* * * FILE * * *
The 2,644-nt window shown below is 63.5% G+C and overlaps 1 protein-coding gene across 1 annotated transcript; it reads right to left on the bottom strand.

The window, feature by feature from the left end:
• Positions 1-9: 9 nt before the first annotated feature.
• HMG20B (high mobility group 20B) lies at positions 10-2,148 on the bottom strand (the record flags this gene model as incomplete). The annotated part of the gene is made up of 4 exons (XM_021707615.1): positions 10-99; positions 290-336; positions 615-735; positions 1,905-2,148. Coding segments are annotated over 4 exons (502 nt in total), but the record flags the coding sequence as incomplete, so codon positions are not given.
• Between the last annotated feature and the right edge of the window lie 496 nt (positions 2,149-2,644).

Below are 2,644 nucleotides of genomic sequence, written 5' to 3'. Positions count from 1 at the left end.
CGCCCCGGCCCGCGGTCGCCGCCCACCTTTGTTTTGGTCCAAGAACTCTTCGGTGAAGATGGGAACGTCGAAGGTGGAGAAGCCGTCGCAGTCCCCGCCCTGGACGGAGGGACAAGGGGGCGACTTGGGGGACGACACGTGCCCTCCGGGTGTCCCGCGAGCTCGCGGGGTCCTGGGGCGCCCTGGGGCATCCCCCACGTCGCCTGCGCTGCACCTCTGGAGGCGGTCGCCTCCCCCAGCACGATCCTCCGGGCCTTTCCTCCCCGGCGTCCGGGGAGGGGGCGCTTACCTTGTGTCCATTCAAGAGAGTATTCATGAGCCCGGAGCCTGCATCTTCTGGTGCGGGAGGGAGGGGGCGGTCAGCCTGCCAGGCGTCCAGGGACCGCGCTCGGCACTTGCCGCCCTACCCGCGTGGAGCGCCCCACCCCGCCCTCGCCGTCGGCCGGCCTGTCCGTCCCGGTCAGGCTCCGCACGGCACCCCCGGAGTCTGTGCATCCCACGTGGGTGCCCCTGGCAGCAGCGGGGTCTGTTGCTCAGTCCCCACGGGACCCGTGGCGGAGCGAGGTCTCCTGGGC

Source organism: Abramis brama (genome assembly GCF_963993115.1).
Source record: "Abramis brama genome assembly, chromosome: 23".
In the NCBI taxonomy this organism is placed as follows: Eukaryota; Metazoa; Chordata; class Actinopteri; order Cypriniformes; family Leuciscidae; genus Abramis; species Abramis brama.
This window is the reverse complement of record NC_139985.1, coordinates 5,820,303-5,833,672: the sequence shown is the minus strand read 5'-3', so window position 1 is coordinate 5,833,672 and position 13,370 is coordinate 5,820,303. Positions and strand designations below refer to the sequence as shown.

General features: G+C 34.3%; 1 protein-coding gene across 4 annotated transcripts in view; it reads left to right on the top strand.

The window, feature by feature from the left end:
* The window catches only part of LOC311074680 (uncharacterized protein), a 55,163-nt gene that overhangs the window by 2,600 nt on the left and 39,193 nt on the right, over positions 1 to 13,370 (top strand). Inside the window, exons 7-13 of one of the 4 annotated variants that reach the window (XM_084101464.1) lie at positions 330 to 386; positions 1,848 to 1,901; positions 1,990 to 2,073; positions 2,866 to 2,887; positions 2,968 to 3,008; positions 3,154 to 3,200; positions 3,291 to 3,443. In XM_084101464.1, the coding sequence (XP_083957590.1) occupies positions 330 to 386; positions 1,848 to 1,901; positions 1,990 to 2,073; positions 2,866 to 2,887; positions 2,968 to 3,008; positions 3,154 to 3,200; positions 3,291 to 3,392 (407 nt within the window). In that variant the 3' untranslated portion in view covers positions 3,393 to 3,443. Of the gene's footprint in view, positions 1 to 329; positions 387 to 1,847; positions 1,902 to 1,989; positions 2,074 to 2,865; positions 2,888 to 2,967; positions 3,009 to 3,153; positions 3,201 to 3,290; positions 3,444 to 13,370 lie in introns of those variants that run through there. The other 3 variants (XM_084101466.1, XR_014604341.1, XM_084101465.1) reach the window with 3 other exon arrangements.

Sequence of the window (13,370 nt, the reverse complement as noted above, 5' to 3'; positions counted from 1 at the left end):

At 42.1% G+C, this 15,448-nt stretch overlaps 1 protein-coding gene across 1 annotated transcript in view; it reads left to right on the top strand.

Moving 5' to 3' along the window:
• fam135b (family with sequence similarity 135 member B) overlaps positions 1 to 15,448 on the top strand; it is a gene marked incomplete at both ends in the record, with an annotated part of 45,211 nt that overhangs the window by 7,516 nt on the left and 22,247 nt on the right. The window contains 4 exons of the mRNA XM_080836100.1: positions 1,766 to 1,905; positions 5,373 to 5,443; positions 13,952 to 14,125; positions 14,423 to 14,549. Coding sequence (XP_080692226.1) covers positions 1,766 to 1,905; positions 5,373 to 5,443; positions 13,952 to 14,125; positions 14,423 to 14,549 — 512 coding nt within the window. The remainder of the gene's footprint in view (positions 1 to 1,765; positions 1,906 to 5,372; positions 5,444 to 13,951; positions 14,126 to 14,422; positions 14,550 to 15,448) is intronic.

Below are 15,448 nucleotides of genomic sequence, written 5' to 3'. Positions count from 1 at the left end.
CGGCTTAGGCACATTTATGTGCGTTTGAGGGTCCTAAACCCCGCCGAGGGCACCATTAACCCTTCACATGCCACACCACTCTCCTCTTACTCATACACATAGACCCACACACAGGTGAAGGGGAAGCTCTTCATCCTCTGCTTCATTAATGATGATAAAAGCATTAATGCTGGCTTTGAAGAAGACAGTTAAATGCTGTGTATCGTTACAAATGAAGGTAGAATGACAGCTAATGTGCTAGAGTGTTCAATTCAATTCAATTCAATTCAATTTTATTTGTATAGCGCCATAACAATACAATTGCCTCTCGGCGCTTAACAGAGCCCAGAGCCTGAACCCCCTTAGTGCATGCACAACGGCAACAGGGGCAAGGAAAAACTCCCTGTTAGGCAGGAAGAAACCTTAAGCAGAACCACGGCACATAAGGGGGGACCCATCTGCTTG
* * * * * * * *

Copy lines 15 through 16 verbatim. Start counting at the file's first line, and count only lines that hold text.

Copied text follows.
Sequence of the window (13,370 nt, the reverse complement as noted above, 5' to 3'; positions counted from 1 at the left end):

At 42.1% G+C, this 15,448-nt stretch overlaps 1 protein-coding gene across 1 annotated transcript in view; it reads left to right on the top strand.